The Indian Ocean state of Comoros will hold a constitutional referendum on July 30 on presidential term limits that could result in the next vote being two years ahead of schedule, government said.
The move could allow President Azali Assoumani, who won the 2016 election, to run the country for two further five year-terms instead of the one allowed in the constitution. The next vote is scheduled for 2021.
If passed, the referendum would do away with a constitution meant to rotate power every five years between the archipelago’s islands.
That system was intended to promote stability and power-sharing in a coup-prone country. Comoros has had more than 20 coups or coup attempts since it declared independence from France in 1975.
“In a case where the referendum will win the support of the population, the presidential election will be held in 2019, not in 2021,” Assoumani said during a visit to the island nation of Anjouan.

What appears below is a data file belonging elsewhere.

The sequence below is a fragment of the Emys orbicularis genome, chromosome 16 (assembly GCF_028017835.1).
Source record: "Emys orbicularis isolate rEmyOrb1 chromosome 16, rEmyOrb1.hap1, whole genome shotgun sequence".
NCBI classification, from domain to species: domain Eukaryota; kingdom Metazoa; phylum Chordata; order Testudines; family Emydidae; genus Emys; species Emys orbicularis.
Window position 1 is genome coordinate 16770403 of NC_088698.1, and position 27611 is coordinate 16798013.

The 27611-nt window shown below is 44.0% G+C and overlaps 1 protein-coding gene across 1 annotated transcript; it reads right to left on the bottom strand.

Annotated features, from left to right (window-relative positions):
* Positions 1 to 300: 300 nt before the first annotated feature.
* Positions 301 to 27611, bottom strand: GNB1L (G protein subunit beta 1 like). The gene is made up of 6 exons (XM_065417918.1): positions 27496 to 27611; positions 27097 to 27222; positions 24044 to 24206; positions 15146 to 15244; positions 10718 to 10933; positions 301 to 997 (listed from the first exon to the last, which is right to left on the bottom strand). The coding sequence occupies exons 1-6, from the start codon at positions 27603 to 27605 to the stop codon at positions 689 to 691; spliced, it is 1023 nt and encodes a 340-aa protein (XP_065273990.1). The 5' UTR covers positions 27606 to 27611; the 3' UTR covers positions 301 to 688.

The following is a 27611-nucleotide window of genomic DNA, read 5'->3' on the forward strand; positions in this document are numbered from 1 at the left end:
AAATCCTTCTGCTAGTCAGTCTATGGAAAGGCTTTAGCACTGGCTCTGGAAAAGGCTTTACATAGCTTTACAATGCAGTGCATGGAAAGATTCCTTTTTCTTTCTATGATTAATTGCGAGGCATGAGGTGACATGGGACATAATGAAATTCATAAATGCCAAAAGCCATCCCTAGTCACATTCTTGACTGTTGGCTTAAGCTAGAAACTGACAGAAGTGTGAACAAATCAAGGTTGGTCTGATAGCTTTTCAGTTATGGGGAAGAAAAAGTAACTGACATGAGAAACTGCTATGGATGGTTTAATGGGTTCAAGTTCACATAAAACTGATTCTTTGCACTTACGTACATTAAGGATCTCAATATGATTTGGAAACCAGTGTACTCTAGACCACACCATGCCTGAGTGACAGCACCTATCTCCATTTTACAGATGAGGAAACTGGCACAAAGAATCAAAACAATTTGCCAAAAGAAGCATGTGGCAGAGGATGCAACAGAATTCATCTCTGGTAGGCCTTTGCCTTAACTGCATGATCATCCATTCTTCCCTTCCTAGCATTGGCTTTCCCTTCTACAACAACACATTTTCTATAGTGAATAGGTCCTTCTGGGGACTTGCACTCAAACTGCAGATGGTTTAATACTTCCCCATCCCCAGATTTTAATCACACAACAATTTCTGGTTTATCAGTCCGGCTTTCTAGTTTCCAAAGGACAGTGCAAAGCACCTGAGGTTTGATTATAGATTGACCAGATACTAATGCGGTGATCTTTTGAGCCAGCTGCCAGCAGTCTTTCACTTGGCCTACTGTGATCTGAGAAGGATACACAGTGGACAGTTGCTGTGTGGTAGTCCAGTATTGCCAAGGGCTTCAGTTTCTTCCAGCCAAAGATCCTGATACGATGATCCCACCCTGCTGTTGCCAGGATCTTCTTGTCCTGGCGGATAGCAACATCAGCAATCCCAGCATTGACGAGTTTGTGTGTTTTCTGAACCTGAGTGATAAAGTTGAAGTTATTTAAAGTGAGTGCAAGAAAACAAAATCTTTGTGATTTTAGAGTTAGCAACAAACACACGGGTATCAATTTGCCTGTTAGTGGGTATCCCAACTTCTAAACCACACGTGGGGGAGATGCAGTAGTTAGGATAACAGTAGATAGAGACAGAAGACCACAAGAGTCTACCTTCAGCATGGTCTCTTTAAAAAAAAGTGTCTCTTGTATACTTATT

Under the constitution, the presidency of the Union of Comoros rotates between the three islands of Grande Comore, Anjouan and Moheli every five years.
Assoumani hails from Grande Comore.
Details of the referendum are yet to be released with a recently completed national dialogue recommending a president could be re-elected. This would open the door for a leader to run the country for two five-year terms.
Assoumani, a former military officer, seized power in a coup in 1999 and ruled until 2006 after winning the country’s first multi-party poll in 2002. He won re-election in 2016.
The president said, like anyone holding public office, he would resign ahead of seeking re-election. He did not say when this would happen.
The president also said he would bring together legal teams to tackle the scandal over the sale of Comoros citizenship, which a parliamentary investigation said had led to millions of dollars in government revenues going missing.
“The economic citizenship affair is delicate. The credibility and pride of our country have been damaged. It must be used as an example because those who run states must always know they can, at any moment, be held accountable for the way they manage public office.”